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Why 7th Grade Makes Me Cry

7th grade

Me and Jack, way, way back before 7th grade. Photo credit: Kit Gorman

I don’t know why I’m hit so hard this week. It’s not like there’s anything particularly special or milestone-ish about 7th grade. Still, my heart is in a vice.

It took hold on Wednesday afternoon when I realized that yesterday would be my boy’s first day in 7th grade. When I had him try on his uniform pants and could see I’d need to go get my 11-year-old some size sixteen slims, since his current supply is now shin-length. When I saw him putting his new binders neatly together with college-rule and graph paper and organizing his backpack.

The years are too short. They seemed long to start and then they started accelerating and now they’ve picked up too much speed and are careening down the track and I want it all to stop. Right now. I don’t want him to stop progressing or growing I just want to freeze time at this moment and spend a year where only he and I can see and move and we just talk to each other. We lay next to each other in my king-sized bed while he still thinks it’s okay to lay in bed with his mom and we chat about what he thinks is fun and what he loves and why life is cool and why it sometimes isn’t and what I want him to know before he ventures out.

The fact that he’s leaving this nest, my nest, in just a few more years feels like an emergency. Every year that passes I think, “Oh no, I’ve blown it. I haven’t gotten him ready! I haven’t shared all the things that need to be said and all the lessons that need to be taught. It’s too late!” How can you possibly make sure they have all the tools? The best foundation?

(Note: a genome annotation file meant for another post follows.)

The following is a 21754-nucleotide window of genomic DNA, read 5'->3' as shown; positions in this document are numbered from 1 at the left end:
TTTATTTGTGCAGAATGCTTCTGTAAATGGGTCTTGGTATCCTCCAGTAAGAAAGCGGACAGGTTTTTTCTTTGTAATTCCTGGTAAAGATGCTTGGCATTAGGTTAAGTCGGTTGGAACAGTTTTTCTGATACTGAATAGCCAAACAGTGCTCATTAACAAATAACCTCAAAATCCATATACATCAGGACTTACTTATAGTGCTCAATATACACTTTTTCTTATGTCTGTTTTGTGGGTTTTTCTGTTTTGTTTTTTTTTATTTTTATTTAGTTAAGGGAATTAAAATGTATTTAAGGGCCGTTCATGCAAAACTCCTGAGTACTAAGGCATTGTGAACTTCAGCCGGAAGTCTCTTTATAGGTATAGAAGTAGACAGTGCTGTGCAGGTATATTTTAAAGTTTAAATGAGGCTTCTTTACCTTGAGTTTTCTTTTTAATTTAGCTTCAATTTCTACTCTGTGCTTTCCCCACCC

This is what I do to myself and why I’m gripped with joy seeing him grow and become a lovely young man in addition to sadness mixed with fear that I haven’t done enough. That word — enough — haunts my life in so many ways, always hovering nearby, and yet it creates no greater sense of panic than when it comes to my children.

I see him struggle sometimes and I know struggle is good. I’m not interested in preventing it but in teaching resilience against it. Resilience is the key. Sometimes I can’t tell how much of it he has. Does he believe that the cup is half full? That life is primarily good but sometimes sucks but you can get through it? That he is enough? That he can get out there and do whatever he wants to do and he won’t need me or his dad by his side even though of course we will always be there for him? I mean truly believe that and accept it and live it?

We’re now at 7th grade, and this is what I care about the most. I’ve already taught him about responsibility, leadership, working hard in school, being a gentleman and being kind but what I want the most is for him to be comfortable in his own skin, accept and love himself and know that he can do anything and get through anything.

I want him to believe in himself and know with every fiber of his being that life is good.

Dear Jack,

I love you so my monkey boy. You are a gift. You can do this.




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